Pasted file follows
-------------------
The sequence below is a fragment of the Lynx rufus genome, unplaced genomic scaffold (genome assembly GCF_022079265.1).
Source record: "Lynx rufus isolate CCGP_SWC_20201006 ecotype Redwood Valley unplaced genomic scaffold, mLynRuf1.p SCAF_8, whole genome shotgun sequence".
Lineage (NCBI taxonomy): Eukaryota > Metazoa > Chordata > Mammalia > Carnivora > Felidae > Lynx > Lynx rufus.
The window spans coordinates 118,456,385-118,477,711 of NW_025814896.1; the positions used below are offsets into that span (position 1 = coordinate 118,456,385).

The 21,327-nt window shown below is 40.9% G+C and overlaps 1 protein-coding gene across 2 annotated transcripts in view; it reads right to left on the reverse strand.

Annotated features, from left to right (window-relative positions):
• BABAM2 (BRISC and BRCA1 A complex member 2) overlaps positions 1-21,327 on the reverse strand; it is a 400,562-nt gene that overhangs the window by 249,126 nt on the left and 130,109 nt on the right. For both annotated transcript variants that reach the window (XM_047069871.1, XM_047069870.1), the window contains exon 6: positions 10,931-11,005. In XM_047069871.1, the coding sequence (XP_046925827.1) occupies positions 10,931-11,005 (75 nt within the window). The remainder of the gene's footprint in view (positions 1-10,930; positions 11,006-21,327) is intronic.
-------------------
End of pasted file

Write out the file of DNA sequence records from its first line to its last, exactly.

The sequence below is a fragment of the Lynx rufus genome, unplaced genomic scaffold (genome assembly GCF_022079265.1).
Source record: "Lynx rufus isolate CCGP_SWC_20201006 ecotype Redwood Valley unplaced genomic scaffold, mLynRuf1.p SCAF_8, whole genome shotgun sequence".
Lineage (NCBI taxonomy): Eukaryota > Metazoa > Chordata > Mammalia > Carnivora > Felidae > Lynx > Lynx rufus.
The window spans coordinates 118,456,385-118,477,711 of NW_025814896.1; the positions used below are offsets into that span (position 1 = coordinate 118,456,385).

The 21,327-nt window shown below is 40.9% G+C and overlaps 1 protein-coding gene across 2 annotated transcripts in view; it reads right to left on the reverse strand.

Annotated features, from left to right (window-relative positions):
• BABAM2 (BRISC and BRCA1 A complex member 2) overlaps positions 1-21,327 on the reverse strand; it is a 400,562-nt gene that overhangs the window by 249,126 nt on the left and 130,109 nt on the right. For both annotated transcript variants that reach the window (XM_047069871.1, XM_047069870.1), the window contains exon 6: positions 10,931-11,005. In XM_047069871.1, the coding sequence (XP_046925827.1) occupies positions 10,931-11,005 (75 nt within the window). The remainder of the gene's footprint in view (positions 1-10,930; positions 11,006-21,327) is intronic.